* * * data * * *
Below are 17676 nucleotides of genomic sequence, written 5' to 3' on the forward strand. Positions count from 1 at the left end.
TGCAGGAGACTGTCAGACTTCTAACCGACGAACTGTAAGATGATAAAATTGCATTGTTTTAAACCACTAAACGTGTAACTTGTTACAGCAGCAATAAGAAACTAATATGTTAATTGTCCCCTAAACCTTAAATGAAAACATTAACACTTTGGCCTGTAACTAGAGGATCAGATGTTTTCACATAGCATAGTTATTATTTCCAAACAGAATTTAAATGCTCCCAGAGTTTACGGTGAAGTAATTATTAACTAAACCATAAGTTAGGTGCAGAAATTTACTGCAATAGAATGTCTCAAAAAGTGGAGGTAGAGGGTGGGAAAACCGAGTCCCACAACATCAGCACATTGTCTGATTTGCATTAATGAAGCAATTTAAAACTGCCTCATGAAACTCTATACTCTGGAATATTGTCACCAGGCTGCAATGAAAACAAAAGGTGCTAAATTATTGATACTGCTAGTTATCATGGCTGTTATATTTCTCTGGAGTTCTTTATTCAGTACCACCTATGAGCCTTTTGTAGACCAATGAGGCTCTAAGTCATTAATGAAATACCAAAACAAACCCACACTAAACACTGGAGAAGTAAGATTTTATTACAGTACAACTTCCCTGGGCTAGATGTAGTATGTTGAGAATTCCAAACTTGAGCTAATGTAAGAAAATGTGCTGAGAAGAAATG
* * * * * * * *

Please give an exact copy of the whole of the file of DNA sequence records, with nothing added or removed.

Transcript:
Below are 17676 nucleotides of genomic sequence, written 5' to 3' on the forward strand. Positions count from 1 at the left end.
TGCAGGAGACTGTCAGACTTCTAACCGACGAACTGTAAGATGATAAAATTGCATTGTTTTAAACCACTAAACGTGTAACTTGTTACAGCAGCAATAAGAAACTAATATGTTAATTGTCCCCTAAACCTTAAATGAAAACATTAACACTTTGGCCTGTAACTAGAGGATCAGATGTTTTCACATAGCATAGTTATTATTTCCAAACAGAATTTAAATGCTCCCAGAGTTTACGGTGAAGTAATTATTAACTAAACCATAAGTTAGGTGCAGAAATTTACTGCAATAGAATGTCTCAAAAAGTGGAGGTAGAGGGTGGGAAAACCGAGTCCCACAACATCAGCACATTGTCTGATTTGCATTAATGAAGCAATTTAAAACTGCCTCATGAAACTCTATACTCTGGAATATTGTCACCAGGCTGCAATGAAAACAAAAGGTGCTAAATTATTGATACTGCTAGTTATCATGGCTGTTATATTTCTCTGGAGTTCTTTATTCAGTACCACCTATGAGCCTTTTGTAGACCAATGAGGCTCTAAGTCATTAATGAAATACCAAAACAAACCCACACTAAACACTGGAGAAGTAAGATTTTATTACAGTACAACTTCCCTGGGCTAGATGTAGTATGTTGAGAATTCCAAACTTGAGCTAATGTAAGAAAATGTGCTGAGAAGAAATG